American Government Hypocrisy and the Invasion of Iraq
(March 31, 2003)
I am completely opposed to the brutal and illegal American invasion of
Iraq, and am pleased that Canada will not participate.
In addition to the senseless slaughter of many thousands of innocent
people, the destabilising effect on the Middle East and the world, and
the undermining of international law and the United Nations, this invasion
is also notable for the blatant hypocrisy of the American government's
position and statements.
In conclusion, there is absolutely no justification (other than access
to oil resources) for the Americans to invade Iraq at this time.
Their comments and justifications are completely false, contradictory,
and hypocritical. This invasion will undermine international law and
order for decades to come. We must oppose this invasion with all our
energies. Click here for information
about anti-war activities in Toronto.
The Americans have claimed this invasion is to enforce the will of the
international community, but in fact they have blatantly ignored the
United Nation's Security Council's position that war is not called for
at this time.
The Americans say Iraq must be invaded because they possess weapons
of mass destruction (despite the fact that this has not been
demonstrated, nor found by all the U.N. inspectors, nor found so far by the
invading forces). But meanwhile, the Americans possess by far the most
weapons of mass destruction of any country on Earth (and are also the
only country ever to use nuclear weapons to kill people).
The Americans say Iraq is an outlaw regime because it does
not respect international norms. But the Americans themselves are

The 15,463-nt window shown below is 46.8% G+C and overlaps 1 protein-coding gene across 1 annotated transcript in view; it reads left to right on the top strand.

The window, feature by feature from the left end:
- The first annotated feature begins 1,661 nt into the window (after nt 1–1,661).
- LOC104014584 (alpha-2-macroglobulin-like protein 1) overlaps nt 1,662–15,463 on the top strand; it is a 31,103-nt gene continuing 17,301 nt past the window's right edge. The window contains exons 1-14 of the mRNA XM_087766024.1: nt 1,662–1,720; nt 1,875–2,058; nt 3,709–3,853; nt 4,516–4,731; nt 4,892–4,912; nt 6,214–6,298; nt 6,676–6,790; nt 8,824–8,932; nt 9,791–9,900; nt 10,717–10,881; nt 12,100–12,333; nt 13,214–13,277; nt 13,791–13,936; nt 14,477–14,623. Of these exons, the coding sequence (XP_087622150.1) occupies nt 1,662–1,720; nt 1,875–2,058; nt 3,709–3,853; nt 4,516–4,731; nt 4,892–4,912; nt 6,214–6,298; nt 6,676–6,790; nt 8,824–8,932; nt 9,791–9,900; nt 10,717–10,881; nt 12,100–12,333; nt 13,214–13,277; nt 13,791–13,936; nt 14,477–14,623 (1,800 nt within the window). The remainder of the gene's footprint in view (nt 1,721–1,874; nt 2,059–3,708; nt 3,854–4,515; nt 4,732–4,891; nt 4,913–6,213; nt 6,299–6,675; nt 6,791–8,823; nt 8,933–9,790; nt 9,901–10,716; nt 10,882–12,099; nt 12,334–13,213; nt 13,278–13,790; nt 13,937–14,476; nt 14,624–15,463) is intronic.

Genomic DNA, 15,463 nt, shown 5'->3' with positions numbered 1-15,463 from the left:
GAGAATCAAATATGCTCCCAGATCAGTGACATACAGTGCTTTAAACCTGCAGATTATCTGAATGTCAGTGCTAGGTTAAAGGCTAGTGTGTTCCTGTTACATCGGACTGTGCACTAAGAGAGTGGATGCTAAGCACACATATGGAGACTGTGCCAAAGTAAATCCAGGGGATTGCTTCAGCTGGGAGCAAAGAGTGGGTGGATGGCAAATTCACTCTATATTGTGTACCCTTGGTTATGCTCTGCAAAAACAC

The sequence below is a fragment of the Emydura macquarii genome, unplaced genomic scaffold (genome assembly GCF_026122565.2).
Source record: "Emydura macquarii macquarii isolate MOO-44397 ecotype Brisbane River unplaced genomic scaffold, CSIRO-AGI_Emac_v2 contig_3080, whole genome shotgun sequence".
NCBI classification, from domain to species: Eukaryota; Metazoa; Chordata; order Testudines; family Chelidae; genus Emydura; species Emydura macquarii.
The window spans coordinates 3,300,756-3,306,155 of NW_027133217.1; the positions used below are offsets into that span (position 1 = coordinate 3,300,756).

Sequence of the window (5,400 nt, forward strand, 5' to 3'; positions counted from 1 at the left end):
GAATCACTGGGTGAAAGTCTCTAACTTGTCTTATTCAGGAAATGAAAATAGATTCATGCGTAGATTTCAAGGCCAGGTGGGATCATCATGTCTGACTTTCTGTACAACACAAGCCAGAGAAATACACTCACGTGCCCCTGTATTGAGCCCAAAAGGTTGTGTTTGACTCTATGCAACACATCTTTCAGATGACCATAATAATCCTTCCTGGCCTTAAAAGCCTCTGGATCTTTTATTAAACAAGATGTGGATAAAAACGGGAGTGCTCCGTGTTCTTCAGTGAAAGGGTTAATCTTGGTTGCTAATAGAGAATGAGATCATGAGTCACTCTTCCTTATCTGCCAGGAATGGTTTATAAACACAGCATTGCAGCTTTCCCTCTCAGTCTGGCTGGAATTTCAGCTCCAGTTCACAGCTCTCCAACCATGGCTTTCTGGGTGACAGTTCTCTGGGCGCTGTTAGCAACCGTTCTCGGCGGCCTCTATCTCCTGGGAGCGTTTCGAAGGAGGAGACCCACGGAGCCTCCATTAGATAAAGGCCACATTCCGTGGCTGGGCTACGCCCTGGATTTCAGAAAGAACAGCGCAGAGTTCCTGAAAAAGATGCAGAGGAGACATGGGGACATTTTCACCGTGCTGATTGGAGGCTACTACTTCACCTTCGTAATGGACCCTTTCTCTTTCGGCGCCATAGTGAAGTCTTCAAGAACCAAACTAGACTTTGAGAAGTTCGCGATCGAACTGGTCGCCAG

invading Iraq in direct violation of international law, plus last year
they unilaterally withdrew
from the ABM nuclear arms control
agreements they had previously signed, contemptuously dismissing this
important international agreement as "ancient history".
The Americans claim there are links between Iraq and the 9/11
terrorists, despite having absolutely no evidence of this. If
such claims are allowed to stand as justification for war, then any
country can invade any other country any time they like, simply by
making false claims about terrorist links.
The Americans say their bombs are precisely targeted, yet they are already
known to have landed in the wrong country (both Iran and Saudi Arabia),
killed their own allies
(British soldiers, causing one surviving British soldier to call the
U.S. pilot a "cowboy" with "no regard for human life"),
destroyed a busload of fleeing civilians, killed
fifteen residents in the Baghdad-area neighbourhood Al-Shaab, etc.
So much for precision.
In the 1991 war they made similar claims of precision, yet it is now
known that many thousands
of civilians were killed directly by their bombs. Not to mention
the "friendly fire incident" last year in Afghanastan, in which the
four Canadian soldiers on a routine, well-publicised training exercise.
When Iraq invaded and overthrew the (non-democratic) Kuwait government in
1990, the Americans and British rightly condemned the invasion as being
offensive and illegal. But now they themselves are
similarly invading a
The Americans have expressed (justifiable) outrage at the illegal
treatment of American prisoners of war (PoW) by the Iraqis. But the
Americans continue to hold hundreds of PoW's from Afghanistan